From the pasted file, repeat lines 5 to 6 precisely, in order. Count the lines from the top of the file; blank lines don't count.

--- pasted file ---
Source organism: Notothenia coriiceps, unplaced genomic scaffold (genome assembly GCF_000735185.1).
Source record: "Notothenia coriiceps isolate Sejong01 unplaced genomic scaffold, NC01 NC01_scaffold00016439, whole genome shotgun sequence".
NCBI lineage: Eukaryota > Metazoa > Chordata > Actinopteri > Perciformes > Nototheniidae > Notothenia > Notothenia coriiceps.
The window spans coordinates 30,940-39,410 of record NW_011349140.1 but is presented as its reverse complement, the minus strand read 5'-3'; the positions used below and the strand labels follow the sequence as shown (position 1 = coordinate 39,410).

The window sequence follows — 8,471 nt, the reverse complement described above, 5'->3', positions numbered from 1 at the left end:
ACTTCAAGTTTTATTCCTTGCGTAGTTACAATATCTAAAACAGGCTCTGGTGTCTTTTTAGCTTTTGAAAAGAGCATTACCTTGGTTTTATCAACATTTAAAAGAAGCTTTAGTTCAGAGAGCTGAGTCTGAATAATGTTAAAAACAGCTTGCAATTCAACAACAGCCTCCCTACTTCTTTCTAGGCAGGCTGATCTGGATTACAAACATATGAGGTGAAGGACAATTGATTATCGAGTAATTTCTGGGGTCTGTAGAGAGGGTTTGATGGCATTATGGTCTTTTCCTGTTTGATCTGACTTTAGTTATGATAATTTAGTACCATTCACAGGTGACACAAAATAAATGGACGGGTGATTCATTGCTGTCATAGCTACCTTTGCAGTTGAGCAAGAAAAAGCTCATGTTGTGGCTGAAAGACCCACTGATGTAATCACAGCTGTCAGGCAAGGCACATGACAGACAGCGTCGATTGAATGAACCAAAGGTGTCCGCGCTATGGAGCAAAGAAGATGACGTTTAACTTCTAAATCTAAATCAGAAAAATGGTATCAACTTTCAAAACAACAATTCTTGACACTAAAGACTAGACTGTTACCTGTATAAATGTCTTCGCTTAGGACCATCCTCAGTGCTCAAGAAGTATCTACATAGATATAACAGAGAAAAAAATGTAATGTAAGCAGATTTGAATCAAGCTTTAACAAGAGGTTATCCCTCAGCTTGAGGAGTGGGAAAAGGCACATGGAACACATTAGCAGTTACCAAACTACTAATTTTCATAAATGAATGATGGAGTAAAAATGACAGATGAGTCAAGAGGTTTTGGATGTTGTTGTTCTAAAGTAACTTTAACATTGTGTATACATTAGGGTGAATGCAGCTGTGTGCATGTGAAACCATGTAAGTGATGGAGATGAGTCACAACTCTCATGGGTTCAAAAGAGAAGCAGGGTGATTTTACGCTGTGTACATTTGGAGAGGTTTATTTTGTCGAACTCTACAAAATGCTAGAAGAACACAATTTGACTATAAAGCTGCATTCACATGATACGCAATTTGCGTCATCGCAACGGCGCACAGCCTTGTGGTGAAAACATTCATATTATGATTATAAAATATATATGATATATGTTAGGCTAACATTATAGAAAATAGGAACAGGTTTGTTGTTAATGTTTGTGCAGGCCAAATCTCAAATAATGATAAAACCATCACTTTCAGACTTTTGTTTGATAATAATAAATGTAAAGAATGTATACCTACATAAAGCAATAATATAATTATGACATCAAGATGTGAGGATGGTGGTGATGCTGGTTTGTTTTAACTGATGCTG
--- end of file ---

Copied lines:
The window sequence follows — 8,471 nt, the reverse complement described above, 5'->3', positions numbered from 1 at the left end:
ACTTCAAGTTTTATTCCTTGCGTAGTTACAATATCTAAAACAGGCTCTGGTGTCTTTTTAGCTTTTGAAAAGAGCATTACCTTGGTTTTATCAACATTTAAAAGAAGCTTTAGTTCAGAGAGCTGAGTCTGAATAATGTTAAAAACAGCTTGCAATTCAACAACAGCCTCCCTACTTCTTTCTAGGCAGGCTGATCTGGATTACAAACATATGAGGTGAAGGACAATTGATTATCGAGTAATTTCTGGGGTCTGTAGAGAGGGTTTGATGGCATTATGGTCTTTTCCTGTTTGATCTGACTTTAGTTATGATAATTTAGTACCATTCACAGGTGACACAAAATAAATGGACGGGTGATTCATTGCTGTCATAGCTACCTTTGCAGTTGAGCAAGAAAAAGCTCATGTTGTGGCTGAAAGACCCACTGATGTAATCACAGCTGTCAGGCAAGGCACATGACAGACAGCGTCGATTGAATGAACCAAAGGTGTCCGCGCTATGGAGCAAAGAAGATGACGTTTAACTTCTAAATCTAAATCAGAAAAATGGTATCAACTTTCAAAACAACAATTCTTGACACTAAAGACTAGACTGTTACCTGTATAAATGTCTTCGCTTAGGACCATCCTCAGTGCTCAAGAAGTATCTACATAGATATAACAGAGAAAAAAATGTAATGTAAGCAGATTTGAATCAAGCTTTAACAAGAGGTTATCCCTCAGCTTGAGGAGTGGGAAAAGGCACATGGAACACATTAGCAGTTACCAAACTACTAATTTTCATAAATGAATGATGGAGTAAAAATGACAGATGAGTCAAGAGGTTTTGGATGTTGTTGTTCTAAAGTAACTTTAACATTGTGTATACATTAGGGTGAATGCAGCTGTGTGCATGTGAAACCATGTAAGTGATGGAGATGAGTCACAACTCTCATGGGTTCAAAAGAGAAGCAGGGTGATTTTACGCTGTGTACATTTGGAGAGGTTTATTTTGTCGAACTCTACAAAATGCTAGAAGAACACAATTTGACTATAAAGCTGCATTCACATGATACGCAATTTGCGTCATCGCAACGGCGCACAGCCTTGTGGTGAAAACATTCATATTATGATTATAAAATATATATGATATATGTTAGGCTAACATTATAGAAAATAGGAACAGGTTTGTTGTTAATGTTTGTGCAGGCCAAATCTCAAATAATGATAAAACCATCACTTTCAGACTTTTGTTTGATAATAATAAATGTAAAGAATGTATACCTACATAAAGCAATAATATAATTATGACATCAAGATGTGAGGATGGTGGTGATGCTGGTTTGTTTTAACTGATGCTG